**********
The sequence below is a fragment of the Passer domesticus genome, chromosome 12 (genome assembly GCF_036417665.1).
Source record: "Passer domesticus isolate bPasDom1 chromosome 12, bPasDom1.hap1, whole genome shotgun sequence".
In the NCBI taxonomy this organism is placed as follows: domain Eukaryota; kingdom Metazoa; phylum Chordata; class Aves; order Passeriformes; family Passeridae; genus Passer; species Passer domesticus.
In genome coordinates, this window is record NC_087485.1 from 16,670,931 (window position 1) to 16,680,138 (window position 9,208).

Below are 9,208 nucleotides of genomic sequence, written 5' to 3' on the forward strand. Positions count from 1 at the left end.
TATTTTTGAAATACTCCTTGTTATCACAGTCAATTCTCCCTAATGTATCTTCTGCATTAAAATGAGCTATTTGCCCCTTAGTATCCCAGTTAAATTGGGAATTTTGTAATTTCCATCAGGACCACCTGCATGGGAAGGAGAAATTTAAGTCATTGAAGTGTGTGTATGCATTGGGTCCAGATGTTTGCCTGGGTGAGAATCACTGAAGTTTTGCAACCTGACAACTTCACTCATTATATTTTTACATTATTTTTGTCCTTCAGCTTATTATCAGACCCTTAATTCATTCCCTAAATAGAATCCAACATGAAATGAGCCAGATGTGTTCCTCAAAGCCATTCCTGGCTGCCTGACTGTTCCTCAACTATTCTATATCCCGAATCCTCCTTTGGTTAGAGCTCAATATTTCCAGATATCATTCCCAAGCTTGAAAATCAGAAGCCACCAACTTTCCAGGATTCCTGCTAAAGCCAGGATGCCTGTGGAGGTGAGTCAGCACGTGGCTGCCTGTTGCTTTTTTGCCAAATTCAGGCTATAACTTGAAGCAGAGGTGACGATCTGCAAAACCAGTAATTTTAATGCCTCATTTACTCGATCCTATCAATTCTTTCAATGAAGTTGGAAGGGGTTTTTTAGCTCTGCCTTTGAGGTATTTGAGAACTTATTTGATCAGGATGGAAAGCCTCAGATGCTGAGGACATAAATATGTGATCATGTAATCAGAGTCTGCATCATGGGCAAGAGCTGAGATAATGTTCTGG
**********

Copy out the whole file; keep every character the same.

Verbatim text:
The sequence below is a fragment of the Passer domesticus genome, chromosome 12 (genome assembly GCF_036417665.1).
Source record: "Passer domesticus isolate bPasDom1 chromosome 12, bPasDom1.hap1, whole genome shotgun sequence".
In the NCBI taxonomy this organism is placed as follows: domain Eukaryota; kingdom Metazoa; phylum Chordata; class Aves; order Passeriformes; family Passeridae; genus Passer; species Passer domesticus.
In genome coordinates, this window is record NC_087485.1 from 16,670,931 (window position 1) to 16,680,138 (window position 9,208).

Below are 9,208 nucleotides of genomic sequence, written 5' to 3' on the forward strand. Positions count from 1 at the left end.
TATTTTTGAAATACTCCTTGTTATCACAGTCAATTCTCCCTAATGTATCTTCTGCATTAAAATGAGCTATTTGCCCCTTAGTATCCCAGTTAAATTGGGAATTTTGTAATTTCCATCAGGACCACCTGCATGGGAAGGAGAAATTTAAGTCATTGAAGTGTGTGTATGCATTGGGTCCAGATGTTTGCCTGGGTGAGAATCACTGAAGTTTTGCAACCTGACAACTTCACTCATTATATTTTTACATTATTTTTGTCCTTCAGCTTATTATCAGACCCTTAATTCATTCCCTAAATAGAATCCAACATGAAATGAGCCAGATGTGTTCCTCAAAGCCATTCCTGGCTGCCTGACTGTTCCTCAACTATTCTATATCCCGAATCCTCCTTTGGTTAGAGCTCAATATTTCCAGATATCATTCCCAAGCTTGAAAATCAGAAGCCACCAACTTTCCAGGATTCCTGCTAAAGCCAGGATGCCTGTGGAGGTGAGTCAGCACGTGGCTGCCTGTTGCTTTTTTGCCAAATTCAGGCTATAACTTGAAGCAGAGGTGACGATCTGCAAAACCAGTAATTTTAATGCCTCATTTACTCGATCCTATCAATTCTTTCAATGAAGTTGGAAGGGGTTTTTTAGCTCTGCCTTTGAGGTATTTGAGAACTTATTTGATCAGGATGGAAAGCCTCAGATGCTGAGGACATAAATATGTGATCATGTAATCAGAGTCTGCATCATGGGCAAGAGCTGAGATAATGTTCTGG